If I had modpoints, I'd mod you up.
If I had modpoints, I'd mod you up.
Does this mean Standford will divest itself from the use of electricity too? Or is this just a hypocritical publicity stunt?
Stanford receives electricity from two sources -- Cardinal Cogen, an onsite natural gas cogeneration unit, and PG&E. Neither of which use coal.
Ideal for me would be to have a Google Earth layer that when I edit, my edits appear on others who share the layer and vice-versa. Any solutions?
Perhaps the Mammoths were too preoccupied trying to "save the earth" when it was themselves that needed saving!
Rarely have I wished to have mod points as much as I do now to mod parent up.
Pollution is an externality. By not internalizing the cost (through a revenue-neutral tax), we are subsidizing the polluter. Yes, level the playing field and let the market figure it out.
At $24/ton CO2, the price of electricity (100% coal) would increase $0.024/kWh. For natural gas derived electricity, $0.013. Assuming a fuel mix of 50% coal, 25% gas, 25% CO2 free, then that's an increase of $0.015, assuming no market-based substitution. And if revenue neutral, that money would be returned to tax payers.
Perhaps someone can explain why we should continue to subsidize coal?
Yes, but in general we don't go to heroic lengths to save them. People are intrinsically motivated to work in their own best interest. Which is why "save the earth" isn't a message that resonates with anyone other than the environmentalists.
Headline is hyperbolic. Astroid sized impacts aren't going to destroy Earth. It'll be fine. It's the humans for which we need to be concerned.
This was never something for the environment. It was always another subsidy for farmers and Big Oil.
You clearly would not be a candidate for this car then. This is a luxury sports sedan. Generally luxury sports sedans get well below 25 MPG.
I'd also suspect, if your electricity is $0.18, then your gas is likely higher than $3.50.
It also appears that the Tesla roadster gets 4 miles / kWh and some super-efficient electric cars are above 10 miles per kWh. So yes, the calculations are very sensitive to the inputs.
As a matter of policy, I'd prefer to see the (US) government get out of the business of subsidizing oil and picking winners and let the market produce whatever the consumer demands. I think we'd see a lot more people (in the US) driving cars like yours -- 45 MPG.
Perhaps the most important question is what is the all-in cost per mile of operation and how many miles to I need to operate it annually for it to make financial sense. For a SWAG: Assume $0.10/kWh, 3 miles/kWh, or $0.033/mile for electricity, vs. 25 MPG, $3.50/gallon, $0.14/mile for gasoline. Effective difference of $0.10/mile. At a US average annual distance of 12,000 miles, the fuel cost difference is $1,200. Electric vehicle advocates also suggest that you save another $200/yr on oil changes, oil filters, etc.. If you assume an average ownership period of 10 years, that's a $14,000 savings in OpEx. Of course, currently the car is more expensive, you're limited (slightly) in range, and there are (currently) limited number of places where you can fast-charge (15-20 minutes full charge).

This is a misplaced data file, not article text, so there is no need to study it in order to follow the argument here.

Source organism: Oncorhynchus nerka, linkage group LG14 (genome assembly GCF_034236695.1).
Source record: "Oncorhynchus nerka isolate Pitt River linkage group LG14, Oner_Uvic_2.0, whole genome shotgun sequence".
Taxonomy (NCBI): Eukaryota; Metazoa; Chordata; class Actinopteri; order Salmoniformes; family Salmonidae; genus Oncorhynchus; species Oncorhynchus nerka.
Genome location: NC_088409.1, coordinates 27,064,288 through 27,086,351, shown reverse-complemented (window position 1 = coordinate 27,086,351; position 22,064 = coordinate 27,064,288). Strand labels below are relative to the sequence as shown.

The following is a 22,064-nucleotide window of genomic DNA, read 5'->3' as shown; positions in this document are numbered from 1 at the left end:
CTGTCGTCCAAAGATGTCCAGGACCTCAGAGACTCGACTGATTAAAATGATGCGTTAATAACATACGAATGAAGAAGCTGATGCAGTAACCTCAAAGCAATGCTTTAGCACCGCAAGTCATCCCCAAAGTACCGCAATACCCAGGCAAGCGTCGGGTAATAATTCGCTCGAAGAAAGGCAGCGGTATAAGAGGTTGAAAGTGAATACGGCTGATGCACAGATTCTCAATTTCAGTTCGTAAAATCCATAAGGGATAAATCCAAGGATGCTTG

Since when do Slashdot readers bet against technology?
On what do you base your assertion that [insert climate action] will wreck the economy?
From a passionate moderate standpoint, I think the scientists have done a better job demonstrating a causal relationship between our CO2 emissions and climate change than the skeptics have done in demonstrating that doing anything about climate change will wreck the global economy.
Regarding (b), a less expensive (administratively speaking) would be to apply the tax at the point of extracting the previously sequestered carbon. In this manner, there are fewer inspectors required and orders of magnitude less complexity for the market.
The most compelling implementations of this that I've heard are to make it revenue-neutral and phase it in slowly. Ultimately however, a price still needs to be determined. In the US, the analysis I've seen suggests that given our fuel mix, a $15/ton CO2 tax would result in ~6% increase in electricity prices assuming no fuel switching. If phased in slowly to permit technology improvements and fuel switching, it should be much less.
I have a blackberry curve on T-Mobile. I use UMA over Comcast internet quite successfully. I do not pay any extra for this capability, though it might be part of my rate plan.
What is now proved was once only imagin'd. -- William Blake